Once upon a time Coral Gables decided to establish various villages within the city to further the idea of making itself international. Before running out of money, several villages were designated including French City, French Country, French Normandy, Chinese, Dutch South African, and the Italian village. So as you drive around, look for architecture that falls outside the normal Mediterranean Revival style.

©1992 The City of Coral Gables, Daniel Portnoy

For more information about Coral Gables click for a link.

If you have a car while visiting Miami, do yourself a favor and take a driving tour of Coral Gables. This beautiful city founded in 1921 by George Merrick is not only one of the most desirable residential communities in South Florida, but it is a center for international commerce as well - boasting more than 140 multinational companies.

The fresh water of the Venetian Pool, above, is changed daily
Lanny Provo photo

Allow yourself approximately twenty minutes for this tour through beautiful Coral Gables. Take I95 south to the end, which blends into US1. As you head south (as the crow flies you are heading in a southwesterly direction), turn right (west) onto Granada Boulevard. You will pass the University of Miami which is the oldest university in the city. This tropical campus is a mixture of old and new architecture and serves as a friendly welcome to the Gables.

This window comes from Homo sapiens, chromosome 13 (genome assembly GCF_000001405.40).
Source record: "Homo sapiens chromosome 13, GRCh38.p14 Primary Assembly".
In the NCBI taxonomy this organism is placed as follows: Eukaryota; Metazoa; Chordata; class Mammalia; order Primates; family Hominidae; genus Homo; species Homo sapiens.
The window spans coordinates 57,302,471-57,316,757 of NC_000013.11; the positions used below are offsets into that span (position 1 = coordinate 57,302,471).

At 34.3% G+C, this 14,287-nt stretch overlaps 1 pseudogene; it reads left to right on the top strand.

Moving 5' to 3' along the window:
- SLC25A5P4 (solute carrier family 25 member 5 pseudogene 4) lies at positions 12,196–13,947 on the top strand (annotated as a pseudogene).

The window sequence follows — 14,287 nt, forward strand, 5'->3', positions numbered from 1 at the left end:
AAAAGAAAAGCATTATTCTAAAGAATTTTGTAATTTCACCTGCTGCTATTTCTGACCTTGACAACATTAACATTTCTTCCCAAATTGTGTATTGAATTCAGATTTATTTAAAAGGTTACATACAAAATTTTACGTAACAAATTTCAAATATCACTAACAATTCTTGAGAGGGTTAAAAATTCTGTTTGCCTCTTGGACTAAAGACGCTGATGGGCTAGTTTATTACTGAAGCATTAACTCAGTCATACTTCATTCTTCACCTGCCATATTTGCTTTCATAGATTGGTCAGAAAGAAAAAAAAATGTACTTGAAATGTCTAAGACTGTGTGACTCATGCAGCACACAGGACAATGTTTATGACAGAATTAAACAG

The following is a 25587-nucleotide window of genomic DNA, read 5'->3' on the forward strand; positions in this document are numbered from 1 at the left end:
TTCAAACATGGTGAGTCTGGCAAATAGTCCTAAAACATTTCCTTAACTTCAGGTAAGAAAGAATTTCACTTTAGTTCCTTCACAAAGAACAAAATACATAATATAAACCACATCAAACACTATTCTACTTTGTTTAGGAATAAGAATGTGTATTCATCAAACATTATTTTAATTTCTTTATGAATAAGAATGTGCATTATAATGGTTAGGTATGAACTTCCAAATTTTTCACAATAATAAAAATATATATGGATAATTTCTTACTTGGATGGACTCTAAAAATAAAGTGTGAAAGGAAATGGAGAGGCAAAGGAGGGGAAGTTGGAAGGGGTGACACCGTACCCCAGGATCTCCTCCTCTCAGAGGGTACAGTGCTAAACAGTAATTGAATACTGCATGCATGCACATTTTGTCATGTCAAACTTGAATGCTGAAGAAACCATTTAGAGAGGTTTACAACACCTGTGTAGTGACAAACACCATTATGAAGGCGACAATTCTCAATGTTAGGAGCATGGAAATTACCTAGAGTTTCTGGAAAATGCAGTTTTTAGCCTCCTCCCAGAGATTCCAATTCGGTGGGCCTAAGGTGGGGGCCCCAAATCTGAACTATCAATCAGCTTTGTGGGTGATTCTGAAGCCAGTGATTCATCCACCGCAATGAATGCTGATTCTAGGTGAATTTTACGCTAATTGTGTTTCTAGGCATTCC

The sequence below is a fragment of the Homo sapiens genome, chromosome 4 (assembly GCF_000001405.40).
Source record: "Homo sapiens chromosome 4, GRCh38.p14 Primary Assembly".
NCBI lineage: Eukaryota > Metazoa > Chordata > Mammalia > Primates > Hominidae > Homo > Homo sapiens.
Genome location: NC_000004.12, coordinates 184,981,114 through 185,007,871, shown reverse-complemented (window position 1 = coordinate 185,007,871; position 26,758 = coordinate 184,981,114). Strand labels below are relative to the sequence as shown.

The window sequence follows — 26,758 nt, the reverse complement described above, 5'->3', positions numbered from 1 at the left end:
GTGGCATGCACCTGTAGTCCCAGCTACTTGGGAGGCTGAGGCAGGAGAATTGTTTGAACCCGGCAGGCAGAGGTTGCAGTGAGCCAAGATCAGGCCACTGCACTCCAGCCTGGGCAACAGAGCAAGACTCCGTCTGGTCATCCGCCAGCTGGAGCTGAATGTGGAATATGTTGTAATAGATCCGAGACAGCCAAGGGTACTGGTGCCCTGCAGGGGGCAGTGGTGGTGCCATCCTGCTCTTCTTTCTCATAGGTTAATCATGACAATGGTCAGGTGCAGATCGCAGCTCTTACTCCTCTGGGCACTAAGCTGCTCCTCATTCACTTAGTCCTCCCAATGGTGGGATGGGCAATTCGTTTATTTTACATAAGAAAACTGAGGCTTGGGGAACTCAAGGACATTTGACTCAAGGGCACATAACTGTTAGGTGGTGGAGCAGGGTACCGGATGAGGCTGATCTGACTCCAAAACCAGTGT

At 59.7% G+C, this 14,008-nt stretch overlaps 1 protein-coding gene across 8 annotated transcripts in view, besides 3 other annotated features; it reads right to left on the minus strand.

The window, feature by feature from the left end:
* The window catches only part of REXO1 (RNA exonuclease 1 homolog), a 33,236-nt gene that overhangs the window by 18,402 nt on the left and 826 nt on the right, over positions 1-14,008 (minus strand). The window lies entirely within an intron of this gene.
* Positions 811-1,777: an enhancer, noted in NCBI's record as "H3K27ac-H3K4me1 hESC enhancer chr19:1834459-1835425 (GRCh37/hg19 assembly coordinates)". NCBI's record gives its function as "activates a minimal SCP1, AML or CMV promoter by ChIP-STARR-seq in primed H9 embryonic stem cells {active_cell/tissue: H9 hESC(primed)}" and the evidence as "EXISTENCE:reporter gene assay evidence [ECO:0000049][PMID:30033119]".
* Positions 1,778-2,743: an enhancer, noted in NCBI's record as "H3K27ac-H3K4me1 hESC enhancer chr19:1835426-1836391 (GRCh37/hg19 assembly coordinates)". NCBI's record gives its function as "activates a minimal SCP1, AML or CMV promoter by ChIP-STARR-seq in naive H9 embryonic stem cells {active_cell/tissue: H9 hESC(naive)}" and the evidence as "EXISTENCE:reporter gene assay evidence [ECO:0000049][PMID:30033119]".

Many homes have beautiful
private gardens
Lanny Provo photo

The first thing you'll notice as you get off the highway and begin to enter Coral Gables is an abundance of greenery. There are more than 50,000 trees in the city's 12.5 square miles. That equals 4000 trees per square mile! The overhead tree canopy allows dappled light to filter through, creating a kaleidoscope of color. This light casts a warm glow throughout Coral Gables and shows off the extraordinary Mediterranean architecture.